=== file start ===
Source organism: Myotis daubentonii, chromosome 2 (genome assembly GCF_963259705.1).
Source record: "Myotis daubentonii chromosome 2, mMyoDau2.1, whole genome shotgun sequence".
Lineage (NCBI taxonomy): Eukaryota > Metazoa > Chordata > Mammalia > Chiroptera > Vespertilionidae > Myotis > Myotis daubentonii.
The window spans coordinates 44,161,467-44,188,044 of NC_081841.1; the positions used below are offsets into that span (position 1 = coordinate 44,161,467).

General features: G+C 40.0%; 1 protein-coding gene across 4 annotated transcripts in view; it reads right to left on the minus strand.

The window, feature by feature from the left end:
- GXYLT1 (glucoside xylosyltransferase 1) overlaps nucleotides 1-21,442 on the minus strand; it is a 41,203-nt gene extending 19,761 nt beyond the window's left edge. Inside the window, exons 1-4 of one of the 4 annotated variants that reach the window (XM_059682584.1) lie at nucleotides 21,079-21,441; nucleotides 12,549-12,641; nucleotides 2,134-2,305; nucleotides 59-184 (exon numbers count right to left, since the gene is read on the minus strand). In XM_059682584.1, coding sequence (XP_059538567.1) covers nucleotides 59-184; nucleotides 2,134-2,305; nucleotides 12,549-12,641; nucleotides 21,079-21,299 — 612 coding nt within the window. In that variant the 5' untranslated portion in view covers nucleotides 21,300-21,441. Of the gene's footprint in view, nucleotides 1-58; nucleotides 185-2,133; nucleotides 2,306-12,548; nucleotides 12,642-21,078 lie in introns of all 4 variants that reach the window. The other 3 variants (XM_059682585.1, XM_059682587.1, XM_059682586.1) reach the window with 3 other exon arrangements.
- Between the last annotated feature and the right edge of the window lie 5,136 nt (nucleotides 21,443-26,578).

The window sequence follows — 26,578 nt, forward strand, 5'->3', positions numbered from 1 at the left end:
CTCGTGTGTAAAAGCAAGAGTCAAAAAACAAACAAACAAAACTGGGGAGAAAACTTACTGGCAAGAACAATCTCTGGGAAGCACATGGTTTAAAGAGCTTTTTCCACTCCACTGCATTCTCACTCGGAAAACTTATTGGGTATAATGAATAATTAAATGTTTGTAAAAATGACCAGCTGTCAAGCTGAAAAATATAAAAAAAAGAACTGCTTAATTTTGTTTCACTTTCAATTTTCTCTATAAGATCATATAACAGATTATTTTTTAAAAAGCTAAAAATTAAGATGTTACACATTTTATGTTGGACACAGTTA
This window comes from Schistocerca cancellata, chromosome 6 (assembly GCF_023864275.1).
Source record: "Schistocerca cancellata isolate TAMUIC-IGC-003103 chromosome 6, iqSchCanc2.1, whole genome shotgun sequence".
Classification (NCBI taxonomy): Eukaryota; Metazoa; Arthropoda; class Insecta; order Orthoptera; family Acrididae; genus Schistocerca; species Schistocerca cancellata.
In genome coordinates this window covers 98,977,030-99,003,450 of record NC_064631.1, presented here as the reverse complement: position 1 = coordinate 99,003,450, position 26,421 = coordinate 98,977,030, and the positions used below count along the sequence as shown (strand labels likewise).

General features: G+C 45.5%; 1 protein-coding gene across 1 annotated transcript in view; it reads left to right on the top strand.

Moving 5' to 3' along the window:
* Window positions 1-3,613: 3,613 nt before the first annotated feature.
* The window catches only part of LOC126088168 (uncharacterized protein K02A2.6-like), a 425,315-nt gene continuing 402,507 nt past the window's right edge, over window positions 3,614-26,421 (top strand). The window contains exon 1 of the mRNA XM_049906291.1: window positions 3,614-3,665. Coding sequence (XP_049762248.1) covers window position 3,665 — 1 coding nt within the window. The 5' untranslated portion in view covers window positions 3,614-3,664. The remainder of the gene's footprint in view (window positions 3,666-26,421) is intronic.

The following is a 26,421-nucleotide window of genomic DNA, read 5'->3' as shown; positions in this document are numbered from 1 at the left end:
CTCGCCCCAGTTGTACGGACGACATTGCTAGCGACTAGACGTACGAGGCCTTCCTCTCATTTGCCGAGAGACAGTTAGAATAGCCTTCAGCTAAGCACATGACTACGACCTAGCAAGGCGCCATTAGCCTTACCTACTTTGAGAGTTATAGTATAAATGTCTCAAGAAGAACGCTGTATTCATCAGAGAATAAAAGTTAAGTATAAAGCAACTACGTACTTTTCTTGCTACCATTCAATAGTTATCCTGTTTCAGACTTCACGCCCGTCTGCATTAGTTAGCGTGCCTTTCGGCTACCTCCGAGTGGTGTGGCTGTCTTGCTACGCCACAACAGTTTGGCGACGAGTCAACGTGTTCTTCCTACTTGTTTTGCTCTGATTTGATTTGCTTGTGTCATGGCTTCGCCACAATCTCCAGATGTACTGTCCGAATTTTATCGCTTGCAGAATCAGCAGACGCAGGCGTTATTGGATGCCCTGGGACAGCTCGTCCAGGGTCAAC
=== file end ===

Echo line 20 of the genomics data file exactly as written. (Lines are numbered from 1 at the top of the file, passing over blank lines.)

CTCGCCCCAGTTGTACGGACGACATTGCTAGCGACTAGACGTACGAGGCCTTCCTCTCATTTGCCGAGAGACAGTTAGAATAGCCTTCAGCTAAGCACATGACTACGACCTAGCAAGGCGCCATTAGCCTTACCTACTTTGAGAGTTATAGTATAAATGTCTCAAGAAGAACGCTGTATTCATCAGAGAATAAAAGTTAAGTATAAAGCAACTACGTACTTTTCTTGCTACCATTCAATAGTTATCCTGTTTCAGACTTCACGCCCGTCTGCATTAGTTAGCGTGCCTTTCGGCTACCTCCGAGTGGTGTGGCTGTCTTGCTACGCCACAACAGTTTGGCGACGAGTCAACGTGTTCTTCCTACTTGTTTTGCTCTGATTTGATTTGCTTGTGTCATGGCTTCGCCACAATCTCCAGATGTACTGTCCGAATTTTATCGCTTGCAGAATCAGCAGACGCAGGCGTTATTGGATGCCCTGGGACAGCTCGTCCAGGGTCAAC